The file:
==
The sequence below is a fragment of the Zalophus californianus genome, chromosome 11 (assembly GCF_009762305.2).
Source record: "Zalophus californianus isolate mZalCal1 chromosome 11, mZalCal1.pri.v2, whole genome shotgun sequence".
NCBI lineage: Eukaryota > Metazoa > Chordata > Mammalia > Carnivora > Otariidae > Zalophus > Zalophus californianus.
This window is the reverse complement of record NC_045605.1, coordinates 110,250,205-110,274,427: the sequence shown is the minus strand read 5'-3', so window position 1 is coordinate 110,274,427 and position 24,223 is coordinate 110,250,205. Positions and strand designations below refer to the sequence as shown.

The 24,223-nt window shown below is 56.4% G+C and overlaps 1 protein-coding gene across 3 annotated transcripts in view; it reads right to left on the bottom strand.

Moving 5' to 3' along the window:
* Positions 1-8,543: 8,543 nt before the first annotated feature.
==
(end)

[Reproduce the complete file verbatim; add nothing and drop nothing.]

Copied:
The sequence below is a fragment of the Zalophus californianus genome, chromosome 11 (assembly GCF_009762305.2).
Source record: "Zalophus californianus isolate mZalCal1 chromosome 11, mZalCal1.pri.v2, whole genome shotgun sequence".
NCBI lineage: Eukaryota > Metazoa > Chordata > Mammalia > Carnivora > Otariidae > Zalophus > Zalophus californianus.
This window is the reverse complement of record NC_045605.1, coordinates 110,250,205-110,274,427: the sequence shown is the minus strand read 5'-3', so window position 1 is coordinate 110,274,427 and position 24,223 is coordinate 110,250,205. Positions and strand designations below refer to the sequence as shown.

The 24,223-nt window shown below is 56.4% G+C and overlaps 1 protein-coding gene across 3 annotated transcripts in view; it reads right to left on the bottom strand.

Moving 5' to 3' along the window:
* Positions 1-8,543: 8,543 nt before the first annotated feature.